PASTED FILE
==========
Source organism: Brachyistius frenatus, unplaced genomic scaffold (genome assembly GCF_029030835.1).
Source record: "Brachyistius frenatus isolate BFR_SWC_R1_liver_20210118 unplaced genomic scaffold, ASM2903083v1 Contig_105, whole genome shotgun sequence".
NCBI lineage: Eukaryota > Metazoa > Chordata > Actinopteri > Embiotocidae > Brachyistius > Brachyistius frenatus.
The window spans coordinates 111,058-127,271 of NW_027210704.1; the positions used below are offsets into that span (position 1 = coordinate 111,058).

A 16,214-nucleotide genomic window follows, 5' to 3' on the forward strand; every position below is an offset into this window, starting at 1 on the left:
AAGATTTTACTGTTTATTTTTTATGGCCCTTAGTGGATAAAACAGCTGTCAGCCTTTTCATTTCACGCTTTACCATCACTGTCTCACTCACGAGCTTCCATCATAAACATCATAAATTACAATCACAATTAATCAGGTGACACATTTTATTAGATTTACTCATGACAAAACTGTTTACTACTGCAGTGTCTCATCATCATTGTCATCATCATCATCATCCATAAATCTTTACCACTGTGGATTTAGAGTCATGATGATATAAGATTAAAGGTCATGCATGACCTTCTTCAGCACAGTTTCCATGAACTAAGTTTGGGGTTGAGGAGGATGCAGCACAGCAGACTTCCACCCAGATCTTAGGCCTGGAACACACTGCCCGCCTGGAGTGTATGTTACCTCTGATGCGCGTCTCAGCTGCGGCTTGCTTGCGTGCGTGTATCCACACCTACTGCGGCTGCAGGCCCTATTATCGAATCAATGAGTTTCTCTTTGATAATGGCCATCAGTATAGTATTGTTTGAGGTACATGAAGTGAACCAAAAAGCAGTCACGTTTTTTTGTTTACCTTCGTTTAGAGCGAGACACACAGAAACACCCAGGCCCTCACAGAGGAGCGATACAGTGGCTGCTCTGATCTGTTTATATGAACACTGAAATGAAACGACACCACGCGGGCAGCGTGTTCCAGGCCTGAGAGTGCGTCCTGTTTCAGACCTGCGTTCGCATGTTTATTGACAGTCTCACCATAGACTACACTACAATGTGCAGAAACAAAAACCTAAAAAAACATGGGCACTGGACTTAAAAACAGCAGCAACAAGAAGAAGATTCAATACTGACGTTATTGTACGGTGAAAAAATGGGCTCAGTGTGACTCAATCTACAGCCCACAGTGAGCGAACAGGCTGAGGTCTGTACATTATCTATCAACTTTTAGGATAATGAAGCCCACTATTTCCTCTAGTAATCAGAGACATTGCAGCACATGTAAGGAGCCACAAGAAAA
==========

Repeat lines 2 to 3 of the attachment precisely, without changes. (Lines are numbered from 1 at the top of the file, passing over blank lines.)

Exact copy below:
Source record: "Brachyistius frenatus isolate BFR_SWC_R1_liver_20210118 unplaced genomic scaffold, ASM2903083v1 Contig_105, whole genome shotgun sequence".
NCBI lineage: Eukaryota > Metazoa > Chordata > Actinopteri > Embiotocidae > Brachyistius > Brachyistius frenatus.